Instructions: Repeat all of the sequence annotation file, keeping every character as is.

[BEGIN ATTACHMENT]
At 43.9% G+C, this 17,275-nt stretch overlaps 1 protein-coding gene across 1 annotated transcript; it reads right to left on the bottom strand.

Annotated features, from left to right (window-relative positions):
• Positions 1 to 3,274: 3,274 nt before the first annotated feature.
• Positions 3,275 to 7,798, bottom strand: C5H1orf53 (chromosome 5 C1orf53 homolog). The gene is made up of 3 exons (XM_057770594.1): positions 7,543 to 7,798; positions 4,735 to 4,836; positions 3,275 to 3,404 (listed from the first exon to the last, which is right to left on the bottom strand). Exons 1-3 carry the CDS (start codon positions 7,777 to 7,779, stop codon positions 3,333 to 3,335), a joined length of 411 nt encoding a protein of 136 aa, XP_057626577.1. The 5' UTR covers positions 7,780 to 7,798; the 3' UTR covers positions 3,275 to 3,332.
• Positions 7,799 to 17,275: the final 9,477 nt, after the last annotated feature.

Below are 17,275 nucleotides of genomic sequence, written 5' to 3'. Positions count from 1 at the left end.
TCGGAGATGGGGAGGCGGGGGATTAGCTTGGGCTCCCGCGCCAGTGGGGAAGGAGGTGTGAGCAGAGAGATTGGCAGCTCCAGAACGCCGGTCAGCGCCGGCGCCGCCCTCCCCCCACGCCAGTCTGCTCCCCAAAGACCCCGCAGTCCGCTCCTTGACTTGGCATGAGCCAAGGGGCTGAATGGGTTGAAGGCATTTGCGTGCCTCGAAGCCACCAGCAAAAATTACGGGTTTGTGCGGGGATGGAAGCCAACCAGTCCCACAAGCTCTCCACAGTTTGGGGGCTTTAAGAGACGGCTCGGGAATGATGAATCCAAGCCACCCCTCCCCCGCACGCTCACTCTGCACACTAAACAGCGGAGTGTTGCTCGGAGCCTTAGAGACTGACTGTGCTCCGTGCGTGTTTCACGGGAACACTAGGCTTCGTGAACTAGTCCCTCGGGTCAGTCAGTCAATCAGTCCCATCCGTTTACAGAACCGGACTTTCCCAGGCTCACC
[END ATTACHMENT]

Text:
At 43.9% G+C, this 17,275-nt stretch overlaps 1 protein-coding gene across 1 annotated transcript; it reads right to left on the bottom strand.

Annotated features, from left to right (window-relative positions):
• Positions 1 to 3,274: 3,274 nt before the first annotated feature.
• Positions 3,275 to 7,798, bottom strand: C5H1orf53 (chromosome 5 C1orf53 homolog). The gene is made up of 3 exons (XM_057770594.1): positions 7,543 to 7,798; positions 4,735 to 4,836; positions 3,275 to 3,404 (listed from the first exon to the last, which is right to left on the bottom strand). Exons 1-3 carry the CDS (start codon positions 7,777 to 7,779, stop codon positions 3,333 to 3,335), a joined length of 411 nt encoding a protein of 136 aa, XP_057626577.1. The 5' UTR covers positions 7,780 to 7,798; the 3' UTR covers positions 3,275 to 3,332.
• Positions 7,799 to 17,275: the final 9,477 nt, after the last annotated feature.

Below are 17,275 nucleotides of genomic sequence, written 5' to 3'. Positions count from 1 at the left end.
TCGGAGATGGGGAGGCGGGGGATTAGCTTGGGCTCCCGCGCCAGTGGGGAAGGAGGTGTGAGCAGAGAGATTGGCAGCTCCAGAACGCCGGTCAGCGCCGGCGCCGCCCTCCCCCCACGCCAGTCTGCTCCCCAAAGACCCCGCAGTCCGCTCCTTGACTTGGCATGAGCCAAGGGGCTGAATGGGTTGAAGGCATTTGCGTGCCTCGAAGCCACCAGCAAAAATTACGGGTTTGTGCGGGGATGGAAGCCAACCAGTCCCACAAGCTCTCCACAGTTTGGGGGCTTTAAGAGACGGCTCGGGAATGATGAATCCAAGCCACCCCTCCCCCGCACGCTCACTCTGCACACTAAACAGCGGAGTGTTGCTCGGAGCCTTAGAGACTGACTGTGCTCCGTGCGTGTTTCACGGGAACACTAGGCTTCGTGAACTAGTCCCTCGGGTCAGTCAGTCAATCAGTCCCATCCGTTTACAGAACCGGACTTTCCCAGGCTCACC